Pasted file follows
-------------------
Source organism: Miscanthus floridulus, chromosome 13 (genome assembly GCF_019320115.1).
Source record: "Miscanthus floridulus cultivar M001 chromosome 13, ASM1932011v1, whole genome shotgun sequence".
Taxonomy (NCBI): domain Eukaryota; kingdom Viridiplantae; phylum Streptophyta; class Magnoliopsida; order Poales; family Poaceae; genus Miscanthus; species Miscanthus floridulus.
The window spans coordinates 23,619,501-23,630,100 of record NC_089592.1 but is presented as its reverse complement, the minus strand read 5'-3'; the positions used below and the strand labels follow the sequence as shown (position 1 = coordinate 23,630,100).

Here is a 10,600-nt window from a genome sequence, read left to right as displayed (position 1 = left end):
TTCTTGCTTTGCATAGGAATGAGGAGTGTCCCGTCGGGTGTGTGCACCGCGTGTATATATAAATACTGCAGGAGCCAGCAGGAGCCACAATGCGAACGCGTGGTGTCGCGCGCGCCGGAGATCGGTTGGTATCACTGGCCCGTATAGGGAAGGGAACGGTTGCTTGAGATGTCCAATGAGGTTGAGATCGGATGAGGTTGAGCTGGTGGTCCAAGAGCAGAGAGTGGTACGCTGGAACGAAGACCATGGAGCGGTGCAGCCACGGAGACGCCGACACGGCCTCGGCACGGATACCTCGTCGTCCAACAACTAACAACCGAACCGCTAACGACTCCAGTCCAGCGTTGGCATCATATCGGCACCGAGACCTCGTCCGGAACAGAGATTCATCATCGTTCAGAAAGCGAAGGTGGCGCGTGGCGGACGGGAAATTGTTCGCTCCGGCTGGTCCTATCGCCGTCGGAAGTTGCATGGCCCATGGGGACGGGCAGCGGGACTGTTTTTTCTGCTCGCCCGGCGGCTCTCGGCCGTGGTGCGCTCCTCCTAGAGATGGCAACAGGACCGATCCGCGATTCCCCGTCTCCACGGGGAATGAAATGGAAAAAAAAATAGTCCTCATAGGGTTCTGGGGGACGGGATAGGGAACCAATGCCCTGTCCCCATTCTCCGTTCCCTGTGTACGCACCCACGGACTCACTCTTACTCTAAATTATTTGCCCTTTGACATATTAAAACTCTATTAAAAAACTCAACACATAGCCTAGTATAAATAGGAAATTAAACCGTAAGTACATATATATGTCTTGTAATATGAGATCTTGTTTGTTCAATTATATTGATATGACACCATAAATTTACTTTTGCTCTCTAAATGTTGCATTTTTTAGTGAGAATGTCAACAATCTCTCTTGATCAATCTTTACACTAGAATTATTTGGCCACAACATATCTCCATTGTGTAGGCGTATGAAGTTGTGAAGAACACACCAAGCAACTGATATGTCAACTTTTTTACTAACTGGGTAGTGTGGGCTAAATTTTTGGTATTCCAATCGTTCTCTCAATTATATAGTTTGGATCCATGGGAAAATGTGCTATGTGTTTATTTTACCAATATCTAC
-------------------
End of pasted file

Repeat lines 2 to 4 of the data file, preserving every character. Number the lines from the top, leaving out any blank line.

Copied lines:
Source record: "Miscanthus floridulus cultivar M001 chromosome 13, ASM1932011v1, whole genome shotgun sequence".
Taxonomy (NCBI): domain Eukaryota; kingdom Viridiplantae; phylum Streptophyta; class Magnoliopsida; order Poales; family Poaceae; genus Miscanthus; species Miscanthus floridulus.
The window spans coordinates 23,619,501-23,630,100 of record NC_089592.1 but is presented as its reverse complement, the minus strand read 5'-3'; the positions used below and the strand labels follow the sequence as shown (position 1 = coordinate 23,630,100).